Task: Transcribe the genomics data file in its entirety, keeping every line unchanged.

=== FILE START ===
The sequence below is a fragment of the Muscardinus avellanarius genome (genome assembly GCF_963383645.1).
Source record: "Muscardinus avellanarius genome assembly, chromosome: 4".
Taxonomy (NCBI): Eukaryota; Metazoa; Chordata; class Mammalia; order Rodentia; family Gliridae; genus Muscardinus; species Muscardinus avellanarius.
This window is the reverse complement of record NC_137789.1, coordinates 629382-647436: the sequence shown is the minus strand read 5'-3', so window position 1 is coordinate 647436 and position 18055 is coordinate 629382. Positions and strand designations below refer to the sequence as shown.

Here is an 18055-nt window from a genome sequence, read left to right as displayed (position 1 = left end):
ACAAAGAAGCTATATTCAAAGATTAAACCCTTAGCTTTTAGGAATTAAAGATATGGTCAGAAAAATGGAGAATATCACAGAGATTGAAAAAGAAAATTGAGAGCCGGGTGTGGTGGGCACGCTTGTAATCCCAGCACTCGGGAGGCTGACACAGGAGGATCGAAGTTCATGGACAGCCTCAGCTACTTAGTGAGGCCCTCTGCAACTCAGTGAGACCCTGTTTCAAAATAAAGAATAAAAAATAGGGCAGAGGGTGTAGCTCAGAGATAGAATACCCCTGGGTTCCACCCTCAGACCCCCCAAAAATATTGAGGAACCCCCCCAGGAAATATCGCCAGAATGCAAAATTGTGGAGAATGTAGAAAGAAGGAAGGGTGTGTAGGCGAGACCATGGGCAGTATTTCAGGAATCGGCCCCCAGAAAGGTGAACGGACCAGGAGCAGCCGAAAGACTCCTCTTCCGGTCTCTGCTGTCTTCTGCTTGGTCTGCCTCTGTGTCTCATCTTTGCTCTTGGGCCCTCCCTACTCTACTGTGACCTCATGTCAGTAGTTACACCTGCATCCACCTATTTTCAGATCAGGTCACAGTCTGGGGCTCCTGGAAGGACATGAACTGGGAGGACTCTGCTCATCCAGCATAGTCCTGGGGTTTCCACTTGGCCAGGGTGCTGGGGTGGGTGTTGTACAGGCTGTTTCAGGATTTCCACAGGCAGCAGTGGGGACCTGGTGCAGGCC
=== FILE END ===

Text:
The sequence below is a fragment of the Muscardinus avellanarius genome (genome assembly GCF_963383645.1).
Source record: "Muscardinus avellanarius genome assembly, chromosome: 4".
Taxonomy (NCBI): Eukaryota; Metazoa; Chordata; class Mammalia; order Rodentia; family Gliridae; genus Muscardinus; species Muscardinus avellanarius.
This window is the reverse complement of record NC_137789.1, coordinates 629382-647436: the sequence shown is the minus strand read 5'-3', so window position 1 is coordinate 647436 and position 18055 is coordinate 629382. Positions and strand designations below refer to the sequence as shown.

Here is an 18055-nt window from a genome sequence, read left to right as displayed (position 1 = left end):
ACAAAGAAGCTATATTCAAAGATTAAACCCTTAGCTTTTAGGAATTAAAGATATGGTCAGAAAAATGGAGAATATCACAGAGATTGAAAAAGAAAATTGAGAGCCGGGTGTGGTGGGCACGCTTGTAATCCCAGCACTCGGGAGGCTGACACAGGAGGATCGAAGTTCATGGACAGCCTCAGCTACTTAGTGAGGCCCTCTGCAACTCAGTGAGACCCTGTTTCAAAATAAAGAATAAAAAATAGGGCAGAGGGTGTAGCTCAGAGATAGAATACCCCTGGGTTCCACCCTCAGACCCCCCAAAAATATTGAGGAACCCCCCCAGGAAATATCGCCAGAATGCAAAATTGTGGAGAATGTAGAAAGAAGGAAGGGTGTGTAGGCGAGACCATGGGCAGTATTTCAGGAATCGGCCCCCAGAAAGGTGAACGGACCAGGAGCAGCCGAAAGACTCCTCTTCCGGTCTCTGCTGTCTTCTGCTTGGTCTGCCTCTGTGTCTCATCTTTGCTCTTGGGCCCTCCCTACTCTACTGTGACCTCATGTCAGTAGTTACACCTGCATCCACCTATTTTCAGATCAGGTCACAGTCTGGGGCTCCTGGAAGGACATGAACTGGGAGGACTCTGCTCATCCAGCATAGTCCTGGGGTTTCCACTTGGCCAGGGTGCTGGGGTGGGTGTTGTACAGGCTGTTTCAGGATTTCCACAGGCAGCAGTGGGGACCTGGTGCAGGCC